[Printed linen, Maud, named for Lady Maud Cunard, as seen in the 2009 exhibition, Beyond Bloomsbury: Designs of the Omega Workshops 1913–19.]
[Courtald Gallery's Dr. Alexandra Gerstein stands before the printed linen, Maud, discussing Beyond Bloomsbury: Designs of the Omega Workshops 1913–19.]
Have you had a chance to flip through the October Elle Decor? Maybe you noticed Peter Terzian's nice piece about Christopher Farr's new limited edition collection of rugs inspired by five never-produced Omega Workshop designs. Terzian's story prompted me to revisit the Courtald Gallery's 2009 exhibition, Beyond Bloomsbury: Designs of the Omega Workshops 1913–19 (this show was sort of the seed that grew to be Farr's collection).
If you were a toddler, little girl, or teen in the 1980s with any fabrics from Laura Ashley's Bloomsbury collection (I had Emma curtains) then, in a way, you were living with the tangible results of Roger Fry's endeavors. Early 20th century English art critic and painter Fry was interested in bringing the fresh look of contemporary avant-garde European fine art (think Matisse and Picasso) into the everyday lives of Brits (not so unlike what Sonia Delaunay and Vera Neumann did later with textiles). To that end, he founded in 1913 the Omega Workshops, a highly experimental design collective including Vanessa Bell, Duncan Grant and other artists of the Bloomsbury Group.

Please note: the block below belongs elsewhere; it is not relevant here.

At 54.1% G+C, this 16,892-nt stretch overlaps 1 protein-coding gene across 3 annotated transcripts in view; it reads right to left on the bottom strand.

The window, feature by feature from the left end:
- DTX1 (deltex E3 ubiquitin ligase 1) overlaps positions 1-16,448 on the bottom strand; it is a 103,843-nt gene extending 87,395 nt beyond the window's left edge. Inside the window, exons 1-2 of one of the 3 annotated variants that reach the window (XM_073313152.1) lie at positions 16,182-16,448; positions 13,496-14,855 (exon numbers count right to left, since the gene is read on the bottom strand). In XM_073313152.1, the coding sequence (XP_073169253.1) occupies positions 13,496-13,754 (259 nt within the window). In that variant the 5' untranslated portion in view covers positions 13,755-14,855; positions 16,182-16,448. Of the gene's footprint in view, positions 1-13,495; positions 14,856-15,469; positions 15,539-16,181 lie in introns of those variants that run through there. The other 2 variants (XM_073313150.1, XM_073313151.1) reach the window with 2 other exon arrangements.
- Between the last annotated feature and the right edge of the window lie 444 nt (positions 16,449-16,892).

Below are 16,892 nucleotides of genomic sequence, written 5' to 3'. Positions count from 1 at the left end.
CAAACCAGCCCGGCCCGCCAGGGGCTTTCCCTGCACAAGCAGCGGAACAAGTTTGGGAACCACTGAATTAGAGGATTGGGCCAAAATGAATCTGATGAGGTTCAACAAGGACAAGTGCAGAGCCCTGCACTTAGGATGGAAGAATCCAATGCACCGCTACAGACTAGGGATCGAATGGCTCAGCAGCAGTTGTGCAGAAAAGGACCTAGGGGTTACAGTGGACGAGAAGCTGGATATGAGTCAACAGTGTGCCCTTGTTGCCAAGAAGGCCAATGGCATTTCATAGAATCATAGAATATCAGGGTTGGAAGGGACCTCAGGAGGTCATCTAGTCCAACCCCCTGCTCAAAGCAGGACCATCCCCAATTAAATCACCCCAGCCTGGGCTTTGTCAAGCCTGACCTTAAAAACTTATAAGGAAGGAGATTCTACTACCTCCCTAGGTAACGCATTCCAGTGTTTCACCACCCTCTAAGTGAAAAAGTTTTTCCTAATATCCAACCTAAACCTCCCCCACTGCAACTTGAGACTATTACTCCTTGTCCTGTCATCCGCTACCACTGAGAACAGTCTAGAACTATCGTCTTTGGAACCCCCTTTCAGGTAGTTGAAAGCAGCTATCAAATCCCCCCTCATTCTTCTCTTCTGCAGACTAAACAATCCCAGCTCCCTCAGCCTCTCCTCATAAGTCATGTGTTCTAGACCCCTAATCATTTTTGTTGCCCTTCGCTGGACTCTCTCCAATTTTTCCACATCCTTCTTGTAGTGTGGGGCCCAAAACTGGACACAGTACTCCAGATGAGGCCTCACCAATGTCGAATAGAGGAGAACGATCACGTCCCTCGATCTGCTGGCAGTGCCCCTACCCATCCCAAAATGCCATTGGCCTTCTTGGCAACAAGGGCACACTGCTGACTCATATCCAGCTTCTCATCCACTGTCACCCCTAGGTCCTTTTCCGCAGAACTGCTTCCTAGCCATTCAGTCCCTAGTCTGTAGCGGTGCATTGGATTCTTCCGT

Many of the decorative pieces -- and ideas for pieces -- that came out of Omega before 1919 show the influence of Cubism, Fauvism and African textiles. Courtald curator, Dr. Alexandra Gerstein, explains this in detail, here, and shows an example of an early rug that was produced. While the past exhibition doesn't have a complete microsite, I was happy to find so many resources still available through the museum's main site. Check out the modestly priced catalogue here. Also, in issue 28, Selvedge covers Vanessa Bell's affinity for textiles.